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Five steps to effectively create in-house e-learning training and cut costs

by , 25 November 2013
E-learning is all about training and using interactive computer programs. You can use them to teach employees' new skills or knowledge, as well as put them through tests and quizzes. It also helps you reduce your cost of training, make sure you're training at the right level and assess employees' knowledge and skills regularly.

So how do you make sure your e-learning programme is successful?
The experts at the Practical Guide to Human Resources Management explain how.

Follow these steps to ensure your e-learning tool is successful:

Step #1: Assess your business's needs. What do you want to achieve and how long do you want to take to get there? How many of your employees need this training and is there another method you can use to train them? When you answer these questions you'll know how to reach the next step. Define your goals. Set up regular report timelines to track performance.

Step #2: Test the tool with a small test group. Before you roll out the training to all your employees check that it does everything it's supposed to do. Is the tool easy to use? Did it explain the answer in a way that learners understand?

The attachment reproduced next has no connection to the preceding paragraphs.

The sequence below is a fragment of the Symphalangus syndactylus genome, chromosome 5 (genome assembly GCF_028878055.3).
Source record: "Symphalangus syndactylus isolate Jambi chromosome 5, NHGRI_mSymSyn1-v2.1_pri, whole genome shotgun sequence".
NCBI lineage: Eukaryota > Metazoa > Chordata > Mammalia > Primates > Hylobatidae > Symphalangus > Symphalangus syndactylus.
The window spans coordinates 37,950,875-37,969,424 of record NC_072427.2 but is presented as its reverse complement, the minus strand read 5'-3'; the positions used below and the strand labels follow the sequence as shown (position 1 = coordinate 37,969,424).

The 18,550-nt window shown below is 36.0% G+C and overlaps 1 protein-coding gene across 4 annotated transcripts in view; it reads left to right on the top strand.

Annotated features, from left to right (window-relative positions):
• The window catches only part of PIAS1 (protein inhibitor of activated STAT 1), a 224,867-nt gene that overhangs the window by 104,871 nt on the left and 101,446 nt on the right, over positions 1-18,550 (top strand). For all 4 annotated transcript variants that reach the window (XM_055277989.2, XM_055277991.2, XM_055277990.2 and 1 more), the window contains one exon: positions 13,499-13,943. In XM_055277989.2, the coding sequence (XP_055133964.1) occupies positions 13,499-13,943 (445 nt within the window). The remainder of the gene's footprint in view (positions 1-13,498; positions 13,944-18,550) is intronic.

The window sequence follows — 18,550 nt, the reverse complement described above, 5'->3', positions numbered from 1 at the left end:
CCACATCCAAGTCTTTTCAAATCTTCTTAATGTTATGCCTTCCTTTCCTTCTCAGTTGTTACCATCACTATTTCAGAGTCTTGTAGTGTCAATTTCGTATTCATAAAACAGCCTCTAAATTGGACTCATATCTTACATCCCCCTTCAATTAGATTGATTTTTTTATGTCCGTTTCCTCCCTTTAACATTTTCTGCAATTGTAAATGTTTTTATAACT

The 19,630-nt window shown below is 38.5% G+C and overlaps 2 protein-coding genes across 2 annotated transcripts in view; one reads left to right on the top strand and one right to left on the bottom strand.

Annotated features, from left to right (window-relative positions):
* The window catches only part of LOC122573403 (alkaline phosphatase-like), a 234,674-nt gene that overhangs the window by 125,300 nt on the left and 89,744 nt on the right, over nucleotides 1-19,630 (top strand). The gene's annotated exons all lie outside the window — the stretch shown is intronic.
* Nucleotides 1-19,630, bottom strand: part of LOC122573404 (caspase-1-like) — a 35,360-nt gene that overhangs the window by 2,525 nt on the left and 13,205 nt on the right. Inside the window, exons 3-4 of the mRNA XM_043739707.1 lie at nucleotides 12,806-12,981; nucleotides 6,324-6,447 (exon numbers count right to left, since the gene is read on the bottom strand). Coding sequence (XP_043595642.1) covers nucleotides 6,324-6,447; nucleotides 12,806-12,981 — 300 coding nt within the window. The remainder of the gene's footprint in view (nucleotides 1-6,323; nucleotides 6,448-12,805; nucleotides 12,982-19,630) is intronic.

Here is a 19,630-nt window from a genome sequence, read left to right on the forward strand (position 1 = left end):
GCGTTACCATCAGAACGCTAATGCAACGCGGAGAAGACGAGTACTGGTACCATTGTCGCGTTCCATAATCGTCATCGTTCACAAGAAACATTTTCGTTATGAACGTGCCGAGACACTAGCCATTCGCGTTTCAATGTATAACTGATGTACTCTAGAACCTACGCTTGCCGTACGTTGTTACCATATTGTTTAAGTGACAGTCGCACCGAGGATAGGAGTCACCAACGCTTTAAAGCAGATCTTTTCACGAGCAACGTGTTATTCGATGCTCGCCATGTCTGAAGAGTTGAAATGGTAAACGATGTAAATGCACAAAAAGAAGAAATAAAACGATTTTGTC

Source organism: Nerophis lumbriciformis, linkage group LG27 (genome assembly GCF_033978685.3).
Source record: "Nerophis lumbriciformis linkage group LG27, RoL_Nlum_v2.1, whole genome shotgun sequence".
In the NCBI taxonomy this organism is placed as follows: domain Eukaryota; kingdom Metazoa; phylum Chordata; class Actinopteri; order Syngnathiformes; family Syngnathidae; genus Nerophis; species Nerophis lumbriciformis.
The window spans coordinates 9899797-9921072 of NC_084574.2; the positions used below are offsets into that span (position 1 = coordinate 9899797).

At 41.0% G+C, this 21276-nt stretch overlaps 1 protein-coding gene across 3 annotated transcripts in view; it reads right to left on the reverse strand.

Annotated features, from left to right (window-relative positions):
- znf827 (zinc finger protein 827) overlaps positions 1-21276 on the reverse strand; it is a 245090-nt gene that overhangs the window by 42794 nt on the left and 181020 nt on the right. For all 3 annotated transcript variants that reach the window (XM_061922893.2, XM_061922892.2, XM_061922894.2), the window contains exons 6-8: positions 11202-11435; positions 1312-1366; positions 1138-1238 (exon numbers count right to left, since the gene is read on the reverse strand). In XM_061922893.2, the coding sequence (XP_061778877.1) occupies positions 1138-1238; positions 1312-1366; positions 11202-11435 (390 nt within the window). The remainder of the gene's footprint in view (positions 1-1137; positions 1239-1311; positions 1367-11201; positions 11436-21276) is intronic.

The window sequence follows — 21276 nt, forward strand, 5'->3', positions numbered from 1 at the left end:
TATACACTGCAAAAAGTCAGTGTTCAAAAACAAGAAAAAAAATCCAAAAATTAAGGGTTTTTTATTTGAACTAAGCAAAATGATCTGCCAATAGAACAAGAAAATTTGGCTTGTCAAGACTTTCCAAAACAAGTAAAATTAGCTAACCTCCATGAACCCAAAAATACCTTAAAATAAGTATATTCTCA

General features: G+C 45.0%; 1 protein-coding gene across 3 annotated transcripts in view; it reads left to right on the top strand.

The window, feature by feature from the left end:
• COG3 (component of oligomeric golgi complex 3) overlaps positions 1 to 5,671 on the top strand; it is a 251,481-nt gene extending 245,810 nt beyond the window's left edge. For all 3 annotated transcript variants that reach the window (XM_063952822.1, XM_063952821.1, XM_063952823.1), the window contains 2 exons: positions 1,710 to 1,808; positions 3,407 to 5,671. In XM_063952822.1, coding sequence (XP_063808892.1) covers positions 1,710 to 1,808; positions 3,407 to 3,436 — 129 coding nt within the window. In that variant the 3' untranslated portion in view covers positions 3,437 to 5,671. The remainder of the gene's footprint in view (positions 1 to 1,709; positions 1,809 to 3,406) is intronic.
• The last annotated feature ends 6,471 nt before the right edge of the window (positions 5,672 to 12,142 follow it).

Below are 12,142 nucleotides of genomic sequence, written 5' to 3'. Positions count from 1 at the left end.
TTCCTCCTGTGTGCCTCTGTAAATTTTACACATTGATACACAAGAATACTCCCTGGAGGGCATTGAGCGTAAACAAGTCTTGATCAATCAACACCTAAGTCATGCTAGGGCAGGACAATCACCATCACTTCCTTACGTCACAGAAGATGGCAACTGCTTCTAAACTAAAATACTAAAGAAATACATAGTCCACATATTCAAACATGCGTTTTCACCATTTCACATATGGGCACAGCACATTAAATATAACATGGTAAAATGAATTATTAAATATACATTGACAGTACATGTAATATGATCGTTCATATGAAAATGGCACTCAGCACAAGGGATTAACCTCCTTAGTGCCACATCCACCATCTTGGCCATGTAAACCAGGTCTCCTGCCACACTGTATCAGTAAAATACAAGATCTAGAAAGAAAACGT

Step #3: Use the feedback you got from the test group. By conducting a short survey, you can check if the features and design are useful to everyone.

Step #4: Modify your design with the changes you've found. It's is important to use features that won't overwhelm your learners. Focus on your specific needs to achieve your learning goals.

Step #5: Monitor your e-learning tool often. Now that it's up and running, you've evaluated it, made changes and everyone loves it you can sit back and relax. Absolutely not! You need to keep a close eye on the tool to make sure nothing goes off track. Many companies have made the mistake to let the tool run without checking on it only to find no one was using it. Check if questions are skipped. Perhaps the question was asked poorly or there was a problem with the system at the point when the question came up. Also check how often 'troubleshooting' is used. The problem the learners face can be solved when you fine-tuned your instructions.

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